The other big new addition to this year's Need For Speed are your crew members. Available for hire after certain key races in Career mode, you get the choice of racing alongside one of three 'wing men' during Sprint, Speedtrap and Circuit races. The first, and arguably most useful, is the Blocker, thanks to his ability to skid across the path of opponents ahead of or behind you, thus giving you the chance to either extend your lead or claw back a deficit. Later on you also gain the Scout, who helps you find the numerous shortcuts, while the Drafters - in theory - let you slingshot past them at great speed if you drive in their slipstream. The problem is, unless you're driving on a straight it's near to impossible to gain any extra speed, and given that you'll most likely boost on straights anyway, they're a bit redundant.
As interesting as it is to have your crew helping you out in races, the feeling persists that EA's effectively added a cheating device to make it easier to win races. The truth is, for most of the game the blockers are a little too effective for their own good, and as result you'll power through the bulk of the game before you really have to learn how to get the most out of the handling. Beyond the third of the fourth major territories, they actually become completely useless and unable to keep pace for much of the time - although speccing up their rides does help.
Get off my case
At the point that the game starts to offer a serious challenge, you'll also start to realise that the AI is every bit as elastic as it was back in the Underground days. Just like then, you'll find yourself a few seconds off the pace, improve with every race and continue to be trailing behind despite finishing with a better time than the AI's previous winning time. It's not quite as ball-busting as it once was, but you'll still see it crop up once you're on the final set of territories and desperate to get to the endgame. But like we said, the key to cutting a swathe through the game is undoubtedly choosing the right time to upgrade your car, and applying the numerous performance upgrades.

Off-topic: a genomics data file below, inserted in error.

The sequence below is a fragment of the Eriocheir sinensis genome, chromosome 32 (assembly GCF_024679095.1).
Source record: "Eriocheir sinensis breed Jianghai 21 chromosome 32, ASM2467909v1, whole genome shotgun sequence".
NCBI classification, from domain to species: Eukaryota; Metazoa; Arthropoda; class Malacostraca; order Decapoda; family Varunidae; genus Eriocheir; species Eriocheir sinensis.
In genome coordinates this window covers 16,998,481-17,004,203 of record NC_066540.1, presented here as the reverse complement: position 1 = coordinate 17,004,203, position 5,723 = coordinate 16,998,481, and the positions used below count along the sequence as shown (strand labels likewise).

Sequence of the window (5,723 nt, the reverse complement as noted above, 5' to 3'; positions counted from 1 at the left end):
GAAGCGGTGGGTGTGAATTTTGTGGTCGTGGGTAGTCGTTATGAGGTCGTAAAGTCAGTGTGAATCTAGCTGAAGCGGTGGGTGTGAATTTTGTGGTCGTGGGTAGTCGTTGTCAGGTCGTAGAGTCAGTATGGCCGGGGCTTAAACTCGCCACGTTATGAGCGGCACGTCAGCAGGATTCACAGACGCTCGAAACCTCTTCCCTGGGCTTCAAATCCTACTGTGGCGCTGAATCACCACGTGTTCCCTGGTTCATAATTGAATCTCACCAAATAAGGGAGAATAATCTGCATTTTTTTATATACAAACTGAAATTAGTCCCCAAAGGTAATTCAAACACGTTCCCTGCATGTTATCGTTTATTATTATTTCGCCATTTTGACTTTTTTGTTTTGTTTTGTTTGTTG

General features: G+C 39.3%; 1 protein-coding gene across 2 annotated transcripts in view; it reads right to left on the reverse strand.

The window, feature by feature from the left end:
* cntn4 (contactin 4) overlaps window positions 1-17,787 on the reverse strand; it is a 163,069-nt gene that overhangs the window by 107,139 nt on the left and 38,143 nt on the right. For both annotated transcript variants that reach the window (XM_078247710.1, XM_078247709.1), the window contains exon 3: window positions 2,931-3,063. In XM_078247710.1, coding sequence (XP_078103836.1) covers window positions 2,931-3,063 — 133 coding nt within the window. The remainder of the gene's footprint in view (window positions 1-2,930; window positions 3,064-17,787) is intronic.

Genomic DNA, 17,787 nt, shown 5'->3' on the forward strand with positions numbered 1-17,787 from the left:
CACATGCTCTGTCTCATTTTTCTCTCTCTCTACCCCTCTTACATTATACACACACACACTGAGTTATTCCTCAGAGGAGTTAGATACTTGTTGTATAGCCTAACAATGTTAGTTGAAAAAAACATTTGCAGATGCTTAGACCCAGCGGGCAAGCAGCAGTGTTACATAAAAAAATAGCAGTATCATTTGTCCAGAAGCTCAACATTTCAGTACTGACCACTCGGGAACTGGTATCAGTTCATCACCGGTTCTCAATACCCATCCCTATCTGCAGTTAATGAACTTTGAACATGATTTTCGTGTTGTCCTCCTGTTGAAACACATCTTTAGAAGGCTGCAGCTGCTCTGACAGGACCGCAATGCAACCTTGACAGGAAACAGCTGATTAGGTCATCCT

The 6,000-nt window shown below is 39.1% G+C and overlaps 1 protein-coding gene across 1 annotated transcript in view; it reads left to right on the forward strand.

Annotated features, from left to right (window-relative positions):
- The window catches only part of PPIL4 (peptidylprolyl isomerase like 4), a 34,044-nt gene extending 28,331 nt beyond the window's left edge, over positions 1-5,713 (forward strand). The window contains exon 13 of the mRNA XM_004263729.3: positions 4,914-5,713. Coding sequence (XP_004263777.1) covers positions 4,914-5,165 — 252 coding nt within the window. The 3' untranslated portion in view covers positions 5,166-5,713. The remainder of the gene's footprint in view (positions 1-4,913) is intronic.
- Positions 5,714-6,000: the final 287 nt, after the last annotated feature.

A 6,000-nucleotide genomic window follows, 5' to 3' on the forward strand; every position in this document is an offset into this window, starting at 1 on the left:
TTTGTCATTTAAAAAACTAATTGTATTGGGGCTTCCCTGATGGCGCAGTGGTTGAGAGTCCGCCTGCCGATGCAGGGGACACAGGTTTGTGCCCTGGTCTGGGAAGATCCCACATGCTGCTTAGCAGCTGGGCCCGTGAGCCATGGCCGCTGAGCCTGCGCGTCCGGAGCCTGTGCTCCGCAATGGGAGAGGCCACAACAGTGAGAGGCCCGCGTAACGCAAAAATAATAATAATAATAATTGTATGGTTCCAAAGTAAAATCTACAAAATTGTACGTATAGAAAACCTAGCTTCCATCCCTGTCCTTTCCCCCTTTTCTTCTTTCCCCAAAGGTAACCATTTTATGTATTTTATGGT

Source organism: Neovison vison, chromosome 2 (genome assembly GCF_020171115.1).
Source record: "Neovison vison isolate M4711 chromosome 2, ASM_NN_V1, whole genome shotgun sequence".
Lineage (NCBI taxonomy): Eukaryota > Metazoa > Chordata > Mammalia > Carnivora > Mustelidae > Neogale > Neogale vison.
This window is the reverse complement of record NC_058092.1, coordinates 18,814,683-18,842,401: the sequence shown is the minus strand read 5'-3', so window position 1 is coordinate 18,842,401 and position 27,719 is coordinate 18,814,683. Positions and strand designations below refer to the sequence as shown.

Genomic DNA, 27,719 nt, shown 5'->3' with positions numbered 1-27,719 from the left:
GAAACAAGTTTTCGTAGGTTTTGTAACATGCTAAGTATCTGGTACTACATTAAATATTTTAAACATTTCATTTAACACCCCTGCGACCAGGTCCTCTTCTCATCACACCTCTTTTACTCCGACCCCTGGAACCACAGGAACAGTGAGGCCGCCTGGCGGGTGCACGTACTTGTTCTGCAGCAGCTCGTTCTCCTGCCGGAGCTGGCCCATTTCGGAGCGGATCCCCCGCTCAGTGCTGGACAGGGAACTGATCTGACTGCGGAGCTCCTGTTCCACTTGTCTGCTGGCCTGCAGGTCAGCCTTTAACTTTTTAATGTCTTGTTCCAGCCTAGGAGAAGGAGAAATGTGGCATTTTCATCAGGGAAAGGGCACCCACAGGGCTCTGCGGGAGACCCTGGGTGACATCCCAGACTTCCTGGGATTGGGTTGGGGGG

Evidently happy with the upgrade system from last year's effort, Carbon continues to offer a simple and straightforward means of upgrading whichever Tuner, Muscle or Exotic car you've chosen to drive. With three tiers of each car unlockable at key stages in the game, you get a clear signal of when to upgrade (such as clearing a territory and moving onto a different portion of the map) and doing so is as simple as jumping straight to your safe house, purchasing any available upgrades to your tyres, engine, brakes, transmission, engine and so on. Further tweaks are available via a slider bar if you prefer, for example, a little more drift just before entering those races, but the option of 'optimal' settings gives you an easy means to carve a safe passage to glory without getting your hands oily.
As usual, there are visual upgrades aplenty, and EA has gone one further this year by effectively applying its Gameface technology to the cars. By messing around with the slider bars, you now have the ability to tailor the look of your car just so, but there's no actual in-game reward (such as extra respect, Juiced-style) to taking time to apply any of the visual upgrades that you unlock. In a way, we're glad that pimping our ride wasn't a mandatory exercise - especially given that we found the game far easier to drive in the bumper cam view (one of four camera views, by the way).
Neon sign of the times
Carbon certainly can't be faulted in the technical department. Building on last year's excellence, gone is the autumnal charm of Most Wanted, and back comes the glossy neon-lit urban sprawl of Underground. Fortunately, the next-gen capabilities of the 360 have afforded Carbon a far more charming look and feel than the baby-oil-soaked Underground games, and with a much more realistic approach, a solid handling system and a nippy, generally rock-solid frame rate (generally, as in very, very occasional dips), it's always a fun environment to drive around. In many senses, it's simply a night-time version of Most Wanted, with an appropriate balance of windy city streets and expansive freeways.